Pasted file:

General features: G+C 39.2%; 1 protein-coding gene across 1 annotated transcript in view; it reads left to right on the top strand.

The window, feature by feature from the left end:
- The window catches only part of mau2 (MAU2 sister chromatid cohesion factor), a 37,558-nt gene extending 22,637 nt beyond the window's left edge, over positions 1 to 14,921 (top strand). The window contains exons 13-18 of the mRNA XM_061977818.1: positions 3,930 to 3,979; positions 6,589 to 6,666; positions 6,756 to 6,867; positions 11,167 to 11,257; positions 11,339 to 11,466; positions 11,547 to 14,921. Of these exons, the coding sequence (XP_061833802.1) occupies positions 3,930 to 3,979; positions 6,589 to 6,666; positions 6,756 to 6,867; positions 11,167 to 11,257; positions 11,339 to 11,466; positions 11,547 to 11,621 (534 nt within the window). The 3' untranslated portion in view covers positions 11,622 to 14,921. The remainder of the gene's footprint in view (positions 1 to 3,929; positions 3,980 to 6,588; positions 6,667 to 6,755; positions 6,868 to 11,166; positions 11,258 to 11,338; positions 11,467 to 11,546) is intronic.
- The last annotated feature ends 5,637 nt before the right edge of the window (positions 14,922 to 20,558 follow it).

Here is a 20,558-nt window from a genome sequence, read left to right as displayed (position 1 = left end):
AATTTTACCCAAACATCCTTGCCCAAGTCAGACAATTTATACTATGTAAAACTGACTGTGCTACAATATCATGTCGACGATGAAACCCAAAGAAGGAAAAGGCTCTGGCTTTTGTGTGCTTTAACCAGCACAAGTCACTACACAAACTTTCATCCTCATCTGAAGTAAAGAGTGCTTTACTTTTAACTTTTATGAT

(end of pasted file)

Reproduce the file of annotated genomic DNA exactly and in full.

General features: G+C 39.2%; 1 protein-coding gene across 1 annotated transcript in view; it reads left to right on the top strand.

The window, feature by feature from the left end:
- The window catches only part of mau2 (MAU2 sister chromatid cohesion factor), a 37,558-nt gene extending 22,637 nt beyond the window's left edge, over positions 1 to 14,921 (top strand). The window contains exons 13-18 of the mRNA XM_061977818.1: positions 3,930 to 3,979; positions 6,589 to 6,666; positions 6,756 to 6,867; positions 11,167 to 11,257; positions 11,339 to 11,466; positions 11,547 to 14,921. Of these exons, the coding sequence (XP_061833802.1) occupies positions 3,930 to 3,979; positions 6,589 to 6,666; positions 6,756 to 6,867; positions 11,167 to 11,257; positions 11,339 to 11,466; positions 11,547 to 11,621 (534 nt within the window). The 3' untranslated portion in view covers positions 11,622 to 14,921. The remainder of the gene's footprint in view (positions 1 to 3,929; positions 3,980 to 6,588; positions 6,667 to 6,755; positions 6,868 to 11,166; positions 11,258 to 11,338; positions 11,467 to 11,546) is intronic.
- The last annotated feature ends 5,637 nt before the right edge of the window (positions 14,922 to 20,558 follow it).

Here is a 20,558-nt window from a genome sequence, read left to right as displayed (position 1 = left end):
AATTTTACCCAAACATCCTTGCCCAAGTCAGACAATTTATACTATGTAAAACTGACTGTGCTACAATATCATGTCGACGATGAAACCCAAAGAAGGAAAAGGCTCTGGCTTTTGTGTGCTTTAACCAGCACAAGTCACTACACAAACTTTCATCCTCATCTGAAGTAAAGAGTGCTTTACTTTTAACTTTTATGAT